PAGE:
Counting Down 2013's Best and Worst Moments In Dallas Culture
Blunders, politicking and a few points of honest success topped culture headlines in 2013. Some of it was exciting, pointing to a new era of community interaction and cultural immersion. Other times it felt like we had allowed those old notions of what Dallas is -- socialites bickering, sexist opportunists and big money steamrollers -- to take the wheel while we napped. It's the year in art and it's all worth revisiting. Let's look at 2013's cultural highlights, from best to worst.
1. The DMA Went Free
The biggest news of the year was good news, and c'mon, that never happens. Let's take a moment to be extremely proud of Dallas. [Pours Champagne, blows noisemaker thing.]
The DMA switched to free general admission in January, an unprecedented move in museum operations and one that wasn't without significant risk. Then, something even more interesting happened: Area businesses and donors piled on to support the effort, replacing the funding through multimillion dollar grants.
All of the changes that have gone into effect since Maxwell Anderson took over -- the Friends program, the digitization, the technological improvements, transparency and free admission -- link together to make the DMA more than another destination museum, it's become a cultural hub that invites each of us in, six days a week. It's a place to relax, recharge and get a dose of complimentary inspiration. What a positively beautiful gift.
3. Two of the Year's Most Beautiful Films Came Out of Dallas
Each branch of the arts has its own temperament. Our city's filmmakers work quietly, and when prodded about their needs are quick to flip the positives, praising Dallas for its ease of living and work-making. I think that's why we overlook them: They don't bitch like everyone else. Instead, they labor late nights, early mornings and pay the bills in between. If you're not intimately connected to that network, you could forget it's there.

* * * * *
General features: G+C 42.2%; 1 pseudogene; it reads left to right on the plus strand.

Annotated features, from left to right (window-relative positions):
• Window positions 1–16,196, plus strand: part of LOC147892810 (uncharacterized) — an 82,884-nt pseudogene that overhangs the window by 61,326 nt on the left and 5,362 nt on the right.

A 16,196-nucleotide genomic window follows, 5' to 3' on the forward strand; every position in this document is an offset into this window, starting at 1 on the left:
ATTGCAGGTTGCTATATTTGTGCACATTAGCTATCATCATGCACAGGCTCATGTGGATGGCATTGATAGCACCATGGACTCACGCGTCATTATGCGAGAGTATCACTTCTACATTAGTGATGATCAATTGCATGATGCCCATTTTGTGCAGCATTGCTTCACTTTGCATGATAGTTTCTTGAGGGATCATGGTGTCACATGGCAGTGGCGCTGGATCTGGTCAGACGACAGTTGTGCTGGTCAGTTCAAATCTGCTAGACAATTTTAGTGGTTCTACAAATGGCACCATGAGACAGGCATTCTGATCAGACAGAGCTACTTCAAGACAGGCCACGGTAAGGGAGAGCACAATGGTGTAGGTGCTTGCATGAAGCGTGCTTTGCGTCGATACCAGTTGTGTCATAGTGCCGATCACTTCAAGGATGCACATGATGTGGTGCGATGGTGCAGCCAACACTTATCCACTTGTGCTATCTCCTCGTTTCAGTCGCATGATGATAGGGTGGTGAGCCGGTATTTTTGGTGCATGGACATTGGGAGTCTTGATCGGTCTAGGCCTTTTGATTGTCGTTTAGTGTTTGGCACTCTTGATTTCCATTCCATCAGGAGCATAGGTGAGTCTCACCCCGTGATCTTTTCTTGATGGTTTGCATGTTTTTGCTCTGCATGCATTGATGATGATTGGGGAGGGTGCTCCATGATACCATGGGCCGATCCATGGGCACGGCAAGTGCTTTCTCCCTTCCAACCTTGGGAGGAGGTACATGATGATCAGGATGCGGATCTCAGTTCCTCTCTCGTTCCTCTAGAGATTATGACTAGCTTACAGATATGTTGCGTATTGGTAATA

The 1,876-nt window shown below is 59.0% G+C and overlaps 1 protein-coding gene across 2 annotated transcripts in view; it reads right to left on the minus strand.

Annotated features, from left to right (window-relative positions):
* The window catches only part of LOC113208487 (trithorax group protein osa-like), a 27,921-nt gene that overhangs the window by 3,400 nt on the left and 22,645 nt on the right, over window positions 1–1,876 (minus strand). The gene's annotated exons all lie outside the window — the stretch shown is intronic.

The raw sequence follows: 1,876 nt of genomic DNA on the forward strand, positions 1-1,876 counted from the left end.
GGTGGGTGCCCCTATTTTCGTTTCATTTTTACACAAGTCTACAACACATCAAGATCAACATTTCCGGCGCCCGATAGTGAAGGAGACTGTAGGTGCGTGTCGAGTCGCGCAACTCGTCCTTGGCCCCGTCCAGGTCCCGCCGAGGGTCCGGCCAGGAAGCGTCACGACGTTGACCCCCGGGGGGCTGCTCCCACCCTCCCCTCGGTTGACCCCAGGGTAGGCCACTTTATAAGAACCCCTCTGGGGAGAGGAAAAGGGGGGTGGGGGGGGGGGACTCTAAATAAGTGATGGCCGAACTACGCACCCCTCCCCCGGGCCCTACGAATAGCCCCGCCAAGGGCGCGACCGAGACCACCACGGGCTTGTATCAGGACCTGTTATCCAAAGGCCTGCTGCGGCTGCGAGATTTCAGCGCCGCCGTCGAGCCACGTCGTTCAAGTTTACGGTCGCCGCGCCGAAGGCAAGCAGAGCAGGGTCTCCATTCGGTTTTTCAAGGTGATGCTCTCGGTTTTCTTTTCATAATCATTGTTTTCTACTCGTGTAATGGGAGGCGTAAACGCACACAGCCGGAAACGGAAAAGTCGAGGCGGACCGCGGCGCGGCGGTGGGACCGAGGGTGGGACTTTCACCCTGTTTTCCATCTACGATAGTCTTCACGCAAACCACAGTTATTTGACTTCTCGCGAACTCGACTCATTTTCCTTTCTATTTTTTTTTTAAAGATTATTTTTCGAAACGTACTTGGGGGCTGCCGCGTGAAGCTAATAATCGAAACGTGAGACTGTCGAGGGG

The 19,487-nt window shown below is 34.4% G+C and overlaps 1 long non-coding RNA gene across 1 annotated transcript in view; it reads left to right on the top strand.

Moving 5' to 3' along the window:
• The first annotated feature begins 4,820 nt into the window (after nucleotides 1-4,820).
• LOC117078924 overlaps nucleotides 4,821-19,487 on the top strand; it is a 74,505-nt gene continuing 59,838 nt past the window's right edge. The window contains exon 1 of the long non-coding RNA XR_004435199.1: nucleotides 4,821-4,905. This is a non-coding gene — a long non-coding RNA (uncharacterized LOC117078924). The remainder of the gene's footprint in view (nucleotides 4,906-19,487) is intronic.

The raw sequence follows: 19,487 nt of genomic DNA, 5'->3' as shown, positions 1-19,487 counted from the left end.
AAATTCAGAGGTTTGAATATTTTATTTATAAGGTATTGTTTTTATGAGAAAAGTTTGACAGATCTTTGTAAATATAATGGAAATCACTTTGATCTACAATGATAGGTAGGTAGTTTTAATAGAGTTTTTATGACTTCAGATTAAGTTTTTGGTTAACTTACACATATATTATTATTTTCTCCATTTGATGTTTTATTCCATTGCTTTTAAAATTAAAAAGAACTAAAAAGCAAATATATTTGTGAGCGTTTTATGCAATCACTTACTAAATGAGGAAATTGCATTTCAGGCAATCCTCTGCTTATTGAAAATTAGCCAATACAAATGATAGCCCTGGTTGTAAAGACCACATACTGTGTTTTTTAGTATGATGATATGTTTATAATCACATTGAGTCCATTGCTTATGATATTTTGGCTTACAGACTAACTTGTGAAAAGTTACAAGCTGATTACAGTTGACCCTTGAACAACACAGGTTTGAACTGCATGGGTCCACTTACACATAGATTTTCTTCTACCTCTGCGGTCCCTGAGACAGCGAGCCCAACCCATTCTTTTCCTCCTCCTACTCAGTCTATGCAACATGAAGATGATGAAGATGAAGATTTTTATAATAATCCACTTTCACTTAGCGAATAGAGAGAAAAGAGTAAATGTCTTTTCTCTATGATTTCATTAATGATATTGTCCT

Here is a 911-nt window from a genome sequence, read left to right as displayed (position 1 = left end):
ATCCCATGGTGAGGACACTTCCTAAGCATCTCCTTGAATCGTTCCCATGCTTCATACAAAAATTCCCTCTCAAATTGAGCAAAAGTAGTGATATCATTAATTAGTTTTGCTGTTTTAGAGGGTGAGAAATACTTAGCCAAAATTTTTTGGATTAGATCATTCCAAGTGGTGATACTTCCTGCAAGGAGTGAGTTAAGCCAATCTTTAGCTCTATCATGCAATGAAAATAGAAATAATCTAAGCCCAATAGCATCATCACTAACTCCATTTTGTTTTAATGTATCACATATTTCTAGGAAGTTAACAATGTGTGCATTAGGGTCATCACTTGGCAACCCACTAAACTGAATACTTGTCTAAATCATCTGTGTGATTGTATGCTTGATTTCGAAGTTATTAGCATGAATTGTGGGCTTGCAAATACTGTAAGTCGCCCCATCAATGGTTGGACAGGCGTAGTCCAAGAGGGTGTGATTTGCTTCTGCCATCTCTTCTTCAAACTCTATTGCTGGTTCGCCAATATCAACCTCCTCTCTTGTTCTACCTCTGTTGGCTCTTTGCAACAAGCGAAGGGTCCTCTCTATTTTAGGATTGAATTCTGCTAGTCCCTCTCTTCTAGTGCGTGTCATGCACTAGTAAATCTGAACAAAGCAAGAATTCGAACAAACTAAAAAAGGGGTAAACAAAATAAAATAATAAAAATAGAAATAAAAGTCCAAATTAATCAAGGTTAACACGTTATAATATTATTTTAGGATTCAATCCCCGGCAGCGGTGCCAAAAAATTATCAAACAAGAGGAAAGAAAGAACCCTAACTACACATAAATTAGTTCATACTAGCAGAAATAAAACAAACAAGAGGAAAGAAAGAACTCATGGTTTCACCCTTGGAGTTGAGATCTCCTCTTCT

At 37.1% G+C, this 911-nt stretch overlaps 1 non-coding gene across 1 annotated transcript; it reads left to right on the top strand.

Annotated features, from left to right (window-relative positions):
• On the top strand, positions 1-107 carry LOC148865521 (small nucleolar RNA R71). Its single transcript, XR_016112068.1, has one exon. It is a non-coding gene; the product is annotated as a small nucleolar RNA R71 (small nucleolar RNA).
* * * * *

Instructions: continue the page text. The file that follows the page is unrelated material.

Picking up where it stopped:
That's why this year was such a great wake-up call.
Shane Carruth's stunningly styled Upstream Color and David Lowery's Dust Bowl bounty hunt, Ain't Them Bodies Saints, both hit the theater and festival circuit in 2013. Superficially they couldn't have been more disparate, but at their cores each played with themes of the potential and limits of human connection. And they did so with passion and a peculiar beauty that's unique to these here parts.
4. SMU Retold Rite of Spring in Steubenville's Wake
Photo by Sharen Bradford
The press release was curious. It stated that for Rite of Spring's centennial, the Methodist university had hired a Dutch choreographer to reinterpret the piece, gearing it toward a new generation. Tucked deep into paragraph three was the mention of a sexually aggressive puppet, meant to embody technology and the group think it spurs.
The shiny little marionette looked like an ankle-biting C3PO, and as the piece progressed we learned exactly how bold this commissioned work actually was. From the greenhouse props the SMU dancers hormonally pressed against to the demonic nature of that shiny gold monster, we saw ripe youth controlled by a false idol. It was unexpected, powerful and terrifying.
5. Stelarc Presented the New Future
"Can you hear me now?"
Because he was brought to town by a convention of human suspension enthusiasts, Stelarc's Dallas visit went underpublicized to the broader arts audience. Those who were lucky enough to hear his talk at Lakewood Theater have an exciting new vision of where art and science are heading. For starters, the Australian artist has an ear - yes, an ear - implanted under the skin of his forearm and soon it will become Wi-Fi and microphone enabled, allowing any of us to tune in to his surroundings, regardless of geography. That alone should be enough, but no. Stelarc went on to show the current push to build smaller, sculptural robots designed to live inside our bodies and fix human parts as they break. He showed how rapidly artificial intelligence is improving. Then he hung people like human laundry. It was amazing, but I guess you had to be there.
6. The Van Horn Diaries
This one is pretty inside baseball, but odd enough that it deserves a mention. Early last year local art-goer and contributing culture writer Rachel Van Horn took to the Internet in what seemed like a manic swing. The rant lasted about 24 hours and during its run she called out everybody anyone's ever known or loved. Some survived unscathed. Most were verbally beaten, called names, accused of racist behavior or were even outed for their sexual orientations. Everywhere you went, people were on their phones, following the tailspin on Facebook and Twitter.
It was like watching a marathon episode of Gossip Girl, set in Dallas, where everyone's antidepressants had run out. You get what I'm saying: It was balls-out crazytime. When it finally ended, Van Horn brushed the weekend off, labeling the event a piece of experimental digital art, rather than an emotional purge. Since we've never understood what happened, the Van Horn Diaries get a number 6 -- smack dab in the middle.
7. The Dallas Symphony's PR Blunder